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The Crucible by Arthur Miller - Use of Language

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The Crucible by Arthur Miller Use of Language Arthur Miller's use of language in this play ensures naturalistic acting on stage throughout the play, and that all the actions and events flow smoothly from scene to scene. In fact it could be said that it is even more important given that the play is based on a true story. He uses a writing style that makes for a very absorbing play which is very believable and realistic. His central subject matter was the hysteria and the witchhunts of the 'puritan christians' in the late 17th century in the New England region of what is now the United States of America, specifically Massachusetts. For the jewish Arthur Miller this may have been awkward in itself, although he tackles the subject superbly, for it was through the deft use of authentic 17th century New England english that he developed a play that although set ...read more.


For example he brings out the nefarious nature and treacherous disposition of Abigail and the other girls and also the gullibility of some of the judges, His style is easy to understand by the modern day reader and this is necessary in order to be successful as a contemporary play. While using the simple style, Miller does not take anything away from the suspense in the plot. The dialogues of his character are like actual speech, and are very naturalistic. His words are used expertly and do not include anything that is not necessary for making an exciting and enjoyable play. Many clever metaphorical, literary tools are employed, for example at one point in act one Abigail says that John "sweated like a stallion", (Abigail: "I know how you clutched my back behind your house and sweated like a stallion whenever I come near! ...read more.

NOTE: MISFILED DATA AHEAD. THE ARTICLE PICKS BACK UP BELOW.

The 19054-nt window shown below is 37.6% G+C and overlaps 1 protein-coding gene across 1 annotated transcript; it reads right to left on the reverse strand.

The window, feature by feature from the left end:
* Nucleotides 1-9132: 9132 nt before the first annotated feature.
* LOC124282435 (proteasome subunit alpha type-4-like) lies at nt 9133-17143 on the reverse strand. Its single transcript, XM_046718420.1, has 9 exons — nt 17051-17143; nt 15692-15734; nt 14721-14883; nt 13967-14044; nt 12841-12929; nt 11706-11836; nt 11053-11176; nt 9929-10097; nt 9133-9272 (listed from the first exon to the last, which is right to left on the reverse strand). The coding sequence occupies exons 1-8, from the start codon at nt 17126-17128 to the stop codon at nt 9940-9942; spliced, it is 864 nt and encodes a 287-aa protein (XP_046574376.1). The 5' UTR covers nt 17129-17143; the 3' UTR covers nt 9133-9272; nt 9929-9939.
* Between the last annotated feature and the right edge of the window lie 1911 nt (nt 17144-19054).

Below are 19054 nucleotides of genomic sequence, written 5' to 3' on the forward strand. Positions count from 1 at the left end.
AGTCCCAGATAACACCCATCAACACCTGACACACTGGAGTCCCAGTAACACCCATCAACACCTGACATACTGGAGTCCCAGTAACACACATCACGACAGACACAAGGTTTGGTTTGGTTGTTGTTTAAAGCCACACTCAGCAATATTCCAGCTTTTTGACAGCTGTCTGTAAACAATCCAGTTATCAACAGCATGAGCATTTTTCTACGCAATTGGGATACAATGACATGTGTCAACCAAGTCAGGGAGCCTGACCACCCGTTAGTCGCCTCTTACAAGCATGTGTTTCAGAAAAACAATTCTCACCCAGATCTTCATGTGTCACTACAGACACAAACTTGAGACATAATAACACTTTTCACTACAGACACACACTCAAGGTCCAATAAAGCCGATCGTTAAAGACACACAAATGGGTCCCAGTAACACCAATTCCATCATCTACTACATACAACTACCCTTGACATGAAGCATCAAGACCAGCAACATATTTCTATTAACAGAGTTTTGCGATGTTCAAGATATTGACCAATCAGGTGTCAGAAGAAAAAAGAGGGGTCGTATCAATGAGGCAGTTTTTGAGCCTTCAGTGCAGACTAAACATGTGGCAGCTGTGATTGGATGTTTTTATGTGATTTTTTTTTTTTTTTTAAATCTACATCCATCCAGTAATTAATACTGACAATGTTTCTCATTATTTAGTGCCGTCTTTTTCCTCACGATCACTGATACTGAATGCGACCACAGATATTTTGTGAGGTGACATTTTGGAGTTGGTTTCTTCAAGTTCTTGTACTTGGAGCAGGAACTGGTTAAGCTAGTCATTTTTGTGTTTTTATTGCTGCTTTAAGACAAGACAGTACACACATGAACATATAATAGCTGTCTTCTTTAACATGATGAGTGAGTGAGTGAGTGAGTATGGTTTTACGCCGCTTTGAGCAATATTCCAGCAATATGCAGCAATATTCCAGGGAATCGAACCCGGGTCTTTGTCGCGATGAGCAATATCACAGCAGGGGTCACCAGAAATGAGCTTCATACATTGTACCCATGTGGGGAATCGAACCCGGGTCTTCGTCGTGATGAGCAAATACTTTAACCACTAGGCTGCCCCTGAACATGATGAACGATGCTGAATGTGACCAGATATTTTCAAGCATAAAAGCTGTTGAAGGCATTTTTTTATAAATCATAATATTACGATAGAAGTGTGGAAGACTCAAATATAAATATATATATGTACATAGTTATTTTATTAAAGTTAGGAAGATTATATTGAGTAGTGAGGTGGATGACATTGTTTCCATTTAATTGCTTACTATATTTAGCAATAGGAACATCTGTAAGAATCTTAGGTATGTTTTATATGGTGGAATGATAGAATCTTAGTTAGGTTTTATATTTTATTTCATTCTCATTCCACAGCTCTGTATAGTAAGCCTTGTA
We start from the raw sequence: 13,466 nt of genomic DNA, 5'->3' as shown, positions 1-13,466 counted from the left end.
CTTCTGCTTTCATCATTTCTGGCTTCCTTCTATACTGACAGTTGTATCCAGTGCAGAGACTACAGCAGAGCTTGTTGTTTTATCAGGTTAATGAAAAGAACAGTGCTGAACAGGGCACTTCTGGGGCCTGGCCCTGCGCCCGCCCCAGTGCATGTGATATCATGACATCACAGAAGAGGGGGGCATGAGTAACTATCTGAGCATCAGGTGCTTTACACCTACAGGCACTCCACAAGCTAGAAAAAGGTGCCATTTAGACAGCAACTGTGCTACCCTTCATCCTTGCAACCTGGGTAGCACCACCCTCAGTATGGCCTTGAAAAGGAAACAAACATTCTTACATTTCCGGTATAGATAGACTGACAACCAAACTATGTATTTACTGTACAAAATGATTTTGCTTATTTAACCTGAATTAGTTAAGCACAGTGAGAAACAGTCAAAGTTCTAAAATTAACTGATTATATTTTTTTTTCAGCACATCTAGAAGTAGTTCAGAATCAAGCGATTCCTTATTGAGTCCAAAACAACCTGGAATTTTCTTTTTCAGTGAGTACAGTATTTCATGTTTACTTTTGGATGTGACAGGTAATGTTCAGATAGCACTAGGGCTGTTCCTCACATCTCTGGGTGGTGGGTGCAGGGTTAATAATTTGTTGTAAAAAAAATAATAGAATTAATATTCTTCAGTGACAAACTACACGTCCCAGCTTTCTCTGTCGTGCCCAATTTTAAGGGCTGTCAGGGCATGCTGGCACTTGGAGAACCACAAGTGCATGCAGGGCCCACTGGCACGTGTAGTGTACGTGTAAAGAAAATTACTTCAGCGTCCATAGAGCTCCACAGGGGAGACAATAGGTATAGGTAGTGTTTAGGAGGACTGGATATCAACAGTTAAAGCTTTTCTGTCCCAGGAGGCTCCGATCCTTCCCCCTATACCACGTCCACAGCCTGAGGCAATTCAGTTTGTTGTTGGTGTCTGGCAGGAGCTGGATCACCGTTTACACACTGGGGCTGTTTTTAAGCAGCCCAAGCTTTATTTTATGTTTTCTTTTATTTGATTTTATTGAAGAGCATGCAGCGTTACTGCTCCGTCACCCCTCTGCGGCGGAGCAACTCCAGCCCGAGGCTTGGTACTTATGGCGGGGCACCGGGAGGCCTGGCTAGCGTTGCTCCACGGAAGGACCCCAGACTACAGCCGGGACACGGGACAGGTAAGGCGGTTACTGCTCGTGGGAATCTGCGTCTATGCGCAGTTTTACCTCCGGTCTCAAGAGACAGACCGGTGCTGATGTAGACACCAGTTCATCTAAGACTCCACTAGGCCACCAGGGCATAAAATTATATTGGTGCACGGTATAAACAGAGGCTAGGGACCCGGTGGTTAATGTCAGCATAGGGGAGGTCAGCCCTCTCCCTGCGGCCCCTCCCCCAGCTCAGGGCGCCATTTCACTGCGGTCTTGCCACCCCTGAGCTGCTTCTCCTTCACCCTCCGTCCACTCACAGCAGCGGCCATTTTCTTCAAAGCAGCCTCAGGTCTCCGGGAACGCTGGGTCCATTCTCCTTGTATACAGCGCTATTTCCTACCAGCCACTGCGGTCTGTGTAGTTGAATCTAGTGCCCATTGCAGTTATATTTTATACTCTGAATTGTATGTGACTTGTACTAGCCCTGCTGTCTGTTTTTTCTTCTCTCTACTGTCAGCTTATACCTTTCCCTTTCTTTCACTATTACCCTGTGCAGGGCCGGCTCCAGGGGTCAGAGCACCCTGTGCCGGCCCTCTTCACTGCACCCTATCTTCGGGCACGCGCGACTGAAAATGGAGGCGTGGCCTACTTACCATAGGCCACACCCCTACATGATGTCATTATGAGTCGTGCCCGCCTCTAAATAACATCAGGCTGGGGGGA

An example would be the use of the rather controversial term 'covenanted' - the modern form of which will be familiar to quite a few modern American readers as 'saved'. Other such fine examples abound, such as to 'break charity': to fall out of friendship, to 'plough on sunday': to break the fourth commandment, 'proof so immaculate': proof without any doubt, and so on. In summary then, Miller has produced a play that in spite of it's rather old fashioned setting translates to the modern day very well and possess still today very relevant and far-reaching themes about human nature. He achieves this through the use of characters who are not only very believable and convincing, but through language that is very lucid and convictive in spite of the seemingly antediluvian nature of the story and setting. ...read more.

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